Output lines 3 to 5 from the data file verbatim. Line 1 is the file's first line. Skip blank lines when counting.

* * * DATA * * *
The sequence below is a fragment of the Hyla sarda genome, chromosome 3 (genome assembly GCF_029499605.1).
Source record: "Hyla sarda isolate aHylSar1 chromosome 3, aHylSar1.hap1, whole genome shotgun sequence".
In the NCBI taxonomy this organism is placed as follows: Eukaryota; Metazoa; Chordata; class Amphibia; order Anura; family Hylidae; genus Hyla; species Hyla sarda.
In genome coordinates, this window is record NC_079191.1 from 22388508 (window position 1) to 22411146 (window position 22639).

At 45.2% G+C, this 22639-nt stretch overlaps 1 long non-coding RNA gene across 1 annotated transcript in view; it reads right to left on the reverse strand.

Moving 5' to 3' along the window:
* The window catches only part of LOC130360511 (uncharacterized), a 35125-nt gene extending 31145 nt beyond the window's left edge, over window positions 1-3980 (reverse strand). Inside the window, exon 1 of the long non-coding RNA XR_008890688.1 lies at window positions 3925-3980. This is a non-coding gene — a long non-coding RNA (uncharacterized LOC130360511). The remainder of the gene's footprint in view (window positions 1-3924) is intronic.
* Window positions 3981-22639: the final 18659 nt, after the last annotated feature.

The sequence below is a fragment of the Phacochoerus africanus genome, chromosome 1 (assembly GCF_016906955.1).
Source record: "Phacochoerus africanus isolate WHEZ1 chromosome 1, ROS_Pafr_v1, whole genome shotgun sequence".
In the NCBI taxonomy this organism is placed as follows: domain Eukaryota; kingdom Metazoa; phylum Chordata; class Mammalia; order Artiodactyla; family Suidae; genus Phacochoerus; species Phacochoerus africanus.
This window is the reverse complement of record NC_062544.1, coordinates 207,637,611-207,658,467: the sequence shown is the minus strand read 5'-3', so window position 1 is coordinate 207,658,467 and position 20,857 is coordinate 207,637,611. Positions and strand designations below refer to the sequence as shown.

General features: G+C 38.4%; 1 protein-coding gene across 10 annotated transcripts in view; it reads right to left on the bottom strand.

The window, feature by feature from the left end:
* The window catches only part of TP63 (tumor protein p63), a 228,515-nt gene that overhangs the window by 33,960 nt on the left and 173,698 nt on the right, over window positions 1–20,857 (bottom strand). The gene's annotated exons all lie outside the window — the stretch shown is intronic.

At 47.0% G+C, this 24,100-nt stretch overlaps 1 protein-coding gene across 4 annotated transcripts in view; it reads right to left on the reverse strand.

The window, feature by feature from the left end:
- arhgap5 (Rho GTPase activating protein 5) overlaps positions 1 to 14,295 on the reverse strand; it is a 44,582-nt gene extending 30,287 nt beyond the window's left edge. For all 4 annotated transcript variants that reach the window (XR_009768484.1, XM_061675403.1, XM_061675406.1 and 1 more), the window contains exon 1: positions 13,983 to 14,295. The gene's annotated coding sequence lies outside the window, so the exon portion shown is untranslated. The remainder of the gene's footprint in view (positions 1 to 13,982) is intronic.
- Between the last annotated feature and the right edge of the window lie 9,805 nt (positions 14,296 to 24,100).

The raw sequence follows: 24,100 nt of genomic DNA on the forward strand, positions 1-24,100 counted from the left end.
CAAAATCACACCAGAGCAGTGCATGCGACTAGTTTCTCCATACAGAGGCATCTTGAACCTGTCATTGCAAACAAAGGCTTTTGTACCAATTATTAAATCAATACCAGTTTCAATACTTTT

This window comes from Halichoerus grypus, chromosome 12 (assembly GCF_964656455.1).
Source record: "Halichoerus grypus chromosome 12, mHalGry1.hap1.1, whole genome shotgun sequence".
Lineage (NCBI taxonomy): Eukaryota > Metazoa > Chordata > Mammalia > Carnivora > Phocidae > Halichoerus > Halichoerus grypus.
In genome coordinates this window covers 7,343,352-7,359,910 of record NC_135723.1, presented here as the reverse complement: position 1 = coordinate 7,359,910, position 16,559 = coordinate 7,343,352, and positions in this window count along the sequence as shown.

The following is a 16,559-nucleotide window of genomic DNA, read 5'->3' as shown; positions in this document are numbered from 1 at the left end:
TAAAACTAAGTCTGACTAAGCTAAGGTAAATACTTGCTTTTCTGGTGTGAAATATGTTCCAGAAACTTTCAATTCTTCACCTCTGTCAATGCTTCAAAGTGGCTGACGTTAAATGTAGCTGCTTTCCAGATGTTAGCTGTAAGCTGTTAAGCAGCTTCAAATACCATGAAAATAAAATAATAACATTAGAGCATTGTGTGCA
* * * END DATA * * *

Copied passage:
In the NCBI taxonomy this organism is placed as follows: Eukaryota; Metazoa; Chordata; class Amphibia; order Anura; family Hylidae; genus Hyla; species Hyla sarda.
In genome coordinates, this window is record NC_079191.1 from 22388508 (window position 1) to 22411146 (window position 22639).

At 45.2% G+C, this 22639-nt stretch overlaps 1 long non-coding RNA gene across 1 annotated transcript in view; it reads right to left on the reverse strand.